Tag Archives: rural disability

America at a glance: Early fears realized as COVID-19 surges in rural counties

COVID-19 has arrived in rural America. Indeed, the worst outbreaks in October 2020 were in counties with populations less than 50,0001. We knew it was coming2, and yet communities are unprepared to face the significant challenges of caring for COVID-19 patients.

US map showing difference between estimated need for COVID-19 ICU beds and beds available across US counties.
Map of the U.S. showing the difference between expected need for ICU beds and local availability by county. Larger map and text description below.

Risks and impacts of COVID-19 are not distributed evenly. This is especially true for people with disabilities and rural residents who face significant challenges to accessing healthcare. For COVID-19, risk increases with advanced age (aged 65 and older), congregate living such as nursing homes and long-term care facilities, and for individuals with several health conditions including asthma, diabetes, blood disorders, serious heart conditions, severe obesity, and for those who are immunocompromised3. Many of these conditions are reported at higher rates among the population of people with disabilities, placing them at higher risk of COVID-19 related complications4.

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RTC:Rural recognized in federal informational bulletin on rural housing and accessibility

first page of the Join HHS, HUD, and USDA Informational Bulletin

On August 19, the Department of Health and Human Services (HHS), U.S. Department of Housing and Urban Development (HUD), and U.S. Department of Agriculture (USDA) released a joint Informational Bulletin titled: “Living at Home in Rural America: Improving Accessibility for Older Adults and People with a Disability”.

The bulletin shares information about federally-funded resources that can help people with disabilities and older adults, especially those living in rural areas, to remain in their homes and communities. The bulletin shares these resources with state Medicaid agencies, state and local housing agencies, state and local public health agencies, and other health and housing entities.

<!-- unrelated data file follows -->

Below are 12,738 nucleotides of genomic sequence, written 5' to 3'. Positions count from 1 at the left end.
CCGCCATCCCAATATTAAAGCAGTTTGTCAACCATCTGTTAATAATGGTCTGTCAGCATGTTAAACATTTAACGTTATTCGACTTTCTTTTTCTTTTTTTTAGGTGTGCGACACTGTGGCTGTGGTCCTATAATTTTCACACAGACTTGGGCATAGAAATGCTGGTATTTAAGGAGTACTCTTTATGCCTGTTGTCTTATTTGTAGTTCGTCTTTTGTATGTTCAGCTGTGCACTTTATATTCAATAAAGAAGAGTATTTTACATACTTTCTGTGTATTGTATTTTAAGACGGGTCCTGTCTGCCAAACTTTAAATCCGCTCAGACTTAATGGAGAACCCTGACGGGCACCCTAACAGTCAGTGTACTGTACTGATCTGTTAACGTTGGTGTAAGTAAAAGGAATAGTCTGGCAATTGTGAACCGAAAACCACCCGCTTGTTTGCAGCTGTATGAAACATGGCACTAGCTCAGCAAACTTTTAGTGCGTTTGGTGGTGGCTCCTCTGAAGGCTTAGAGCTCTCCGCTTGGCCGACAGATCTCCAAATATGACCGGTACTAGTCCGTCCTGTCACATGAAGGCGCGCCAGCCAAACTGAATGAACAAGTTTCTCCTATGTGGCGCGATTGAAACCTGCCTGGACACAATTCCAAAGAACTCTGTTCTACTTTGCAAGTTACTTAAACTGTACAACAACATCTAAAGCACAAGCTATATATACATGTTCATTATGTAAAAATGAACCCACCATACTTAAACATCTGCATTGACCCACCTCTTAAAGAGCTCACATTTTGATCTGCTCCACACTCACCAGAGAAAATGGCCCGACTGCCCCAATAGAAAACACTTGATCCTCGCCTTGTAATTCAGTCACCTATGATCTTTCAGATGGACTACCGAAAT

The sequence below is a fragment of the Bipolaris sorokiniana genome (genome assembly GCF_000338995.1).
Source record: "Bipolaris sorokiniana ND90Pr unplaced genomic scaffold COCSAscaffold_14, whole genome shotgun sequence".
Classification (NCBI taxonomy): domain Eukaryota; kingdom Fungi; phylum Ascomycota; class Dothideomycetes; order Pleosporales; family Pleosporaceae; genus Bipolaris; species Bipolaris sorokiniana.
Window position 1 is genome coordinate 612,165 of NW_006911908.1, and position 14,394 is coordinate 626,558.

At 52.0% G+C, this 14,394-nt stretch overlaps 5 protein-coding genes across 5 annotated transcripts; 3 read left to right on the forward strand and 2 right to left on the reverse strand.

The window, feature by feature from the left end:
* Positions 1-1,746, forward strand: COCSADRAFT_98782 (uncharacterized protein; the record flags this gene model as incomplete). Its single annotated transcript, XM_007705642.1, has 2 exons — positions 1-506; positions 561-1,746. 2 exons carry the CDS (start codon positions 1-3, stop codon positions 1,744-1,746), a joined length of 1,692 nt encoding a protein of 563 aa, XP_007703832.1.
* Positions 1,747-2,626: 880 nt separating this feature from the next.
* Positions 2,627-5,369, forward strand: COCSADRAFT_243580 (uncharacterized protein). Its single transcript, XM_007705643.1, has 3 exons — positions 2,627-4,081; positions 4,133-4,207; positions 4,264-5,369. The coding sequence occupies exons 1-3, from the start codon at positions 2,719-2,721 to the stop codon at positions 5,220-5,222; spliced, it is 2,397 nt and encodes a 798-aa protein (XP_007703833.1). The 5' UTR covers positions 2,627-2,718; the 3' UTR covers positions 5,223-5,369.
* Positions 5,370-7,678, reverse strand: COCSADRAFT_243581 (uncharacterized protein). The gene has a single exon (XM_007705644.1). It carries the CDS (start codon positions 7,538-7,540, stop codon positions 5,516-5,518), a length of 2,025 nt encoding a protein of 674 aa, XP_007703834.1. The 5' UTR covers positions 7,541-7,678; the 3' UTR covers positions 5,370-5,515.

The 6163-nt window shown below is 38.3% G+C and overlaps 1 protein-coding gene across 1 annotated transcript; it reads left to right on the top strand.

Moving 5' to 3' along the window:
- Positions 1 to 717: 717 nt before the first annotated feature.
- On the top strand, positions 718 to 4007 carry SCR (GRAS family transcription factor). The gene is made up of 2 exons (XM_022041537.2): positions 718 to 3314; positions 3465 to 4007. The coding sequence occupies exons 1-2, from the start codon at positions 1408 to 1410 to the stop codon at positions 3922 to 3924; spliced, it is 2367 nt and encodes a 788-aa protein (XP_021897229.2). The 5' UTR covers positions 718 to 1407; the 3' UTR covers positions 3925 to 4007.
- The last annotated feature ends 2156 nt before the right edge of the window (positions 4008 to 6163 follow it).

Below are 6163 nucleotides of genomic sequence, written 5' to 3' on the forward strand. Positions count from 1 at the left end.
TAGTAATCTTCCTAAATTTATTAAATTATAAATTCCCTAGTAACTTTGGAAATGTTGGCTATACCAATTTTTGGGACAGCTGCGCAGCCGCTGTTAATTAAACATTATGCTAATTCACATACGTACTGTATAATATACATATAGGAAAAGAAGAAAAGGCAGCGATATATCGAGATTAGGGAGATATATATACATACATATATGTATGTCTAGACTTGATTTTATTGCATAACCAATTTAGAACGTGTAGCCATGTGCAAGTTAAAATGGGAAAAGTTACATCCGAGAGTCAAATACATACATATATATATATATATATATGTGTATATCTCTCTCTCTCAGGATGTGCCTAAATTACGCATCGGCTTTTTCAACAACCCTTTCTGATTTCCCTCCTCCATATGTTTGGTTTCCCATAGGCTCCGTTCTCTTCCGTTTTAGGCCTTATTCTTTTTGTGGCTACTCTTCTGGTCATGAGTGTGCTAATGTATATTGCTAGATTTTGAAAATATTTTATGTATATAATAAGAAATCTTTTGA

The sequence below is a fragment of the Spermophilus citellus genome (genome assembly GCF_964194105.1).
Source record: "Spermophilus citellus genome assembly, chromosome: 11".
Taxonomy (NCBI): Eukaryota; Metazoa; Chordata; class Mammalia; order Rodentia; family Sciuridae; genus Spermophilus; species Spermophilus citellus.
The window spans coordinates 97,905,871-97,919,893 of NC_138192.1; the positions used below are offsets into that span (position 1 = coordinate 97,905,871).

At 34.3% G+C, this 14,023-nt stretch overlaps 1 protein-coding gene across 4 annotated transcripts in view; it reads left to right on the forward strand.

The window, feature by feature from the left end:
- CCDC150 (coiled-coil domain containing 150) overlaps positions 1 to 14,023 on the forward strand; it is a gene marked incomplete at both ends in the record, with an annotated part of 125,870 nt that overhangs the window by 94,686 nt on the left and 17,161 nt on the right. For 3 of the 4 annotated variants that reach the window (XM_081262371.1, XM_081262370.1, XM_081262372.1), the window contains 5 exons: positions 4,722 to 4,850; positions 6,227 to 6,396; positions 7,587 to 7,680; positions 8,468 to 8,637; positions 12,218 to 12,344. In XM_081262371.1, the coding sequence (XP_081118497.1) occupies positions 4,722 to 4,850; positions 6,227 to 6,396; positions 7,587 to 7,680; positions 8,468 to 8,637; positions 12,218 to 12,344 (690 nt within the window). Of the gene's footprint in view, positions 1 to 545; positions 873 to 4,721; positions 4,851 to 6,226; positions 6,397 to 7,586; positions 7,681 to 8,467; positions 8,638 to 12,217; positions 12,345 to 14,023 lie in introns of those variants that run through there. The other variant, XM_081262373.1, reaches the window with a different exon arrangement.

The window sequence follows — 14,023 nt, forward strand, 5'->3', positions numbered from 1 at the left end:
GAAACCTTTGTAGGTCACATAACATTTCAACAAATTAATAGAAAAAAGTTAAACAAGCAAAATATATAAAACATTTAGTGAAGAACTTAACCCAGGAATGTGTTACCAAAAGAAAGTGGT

ACL- Administration for Community Living

RTC:Rural’s rural independent living and community participation research is mentioned on page 11 in the section about the Administration for Community Living (ACL). For over 30 years, we have been funded by the National Institute on Disability, Independent Living, and Rehabilitation Research (NIDILRR).

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Do you provide personal assistance services to rural people with disabilities? We want to hear your story!

PAS workers in Alaska, Arizona, and Montana: share your experiences

A caregiver helps a person with physical disabilities eat.
From Healthy Community Living (www.healthycommunityliving.com).

RTC:Rural is partnering with the University of California, San Francisco (UCSF) Health Workforce Research Center on Long-Term Care to identify the supports needed for personal assistance services (PAS) workers (also known as personal care attendants, or PCAs) in underserved rural communities.

To help better understand PAS worker experiences, the Rural Personal Assistance Worker Project Team is recruiting PAS workers in Alaska, Arizona, and Montana to take pictures of their daily work experiences.

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Skilled Nursing Facilities in Rural Communities: Opportunities for partnering on COVID-19 response efforts

Guest blog post by Dr. Meg Ann Traci, RTC:Rural Knowledge Broker


The devastating and disproportionate rates of novel coronavirus (COVID-19) cases and deaths in institutional settings continues to be part of the national crisis. With data from the 23 states that publicly report data on deaths within long term care facilities, such as nursing homes, skilled nursing facilities and assisted living facilities, the Kaiser Family Foundation estimates more than one in four COVID-19 related deaths in those states (27%) occurred in such settings. The threat within these medical and personal care settings put people with disabilities and others unable to maintain and manage independence in the community, at increased risk. In rural areas, the threat to such institutionalized populations is likely even greater.

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Share your COVID-19 story

How has COVID-19 impacted you and your rural community?

COVID-19 molecule

RTC:Rural is collecting real stories from real people in rural places who are impacted by the current COVID-19 pandemic.

We want to help shed light on what is actually happening in the lives of people with disabilities from the perspectives of consumers, family members, caregivers and service providers. We feel the uniqueness and complexity of individual stories are important to share. The needs of rural people with disabilities should be considered in efforts to address the impact of COVID-19.

Contact us if you are interested in creating and sharing real stories! Our staff can set up an interview time and format that works well for you. Participants can choose whether or not to remain anonymous in the stories we share together.

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Disability Statistics Compendium recordings now available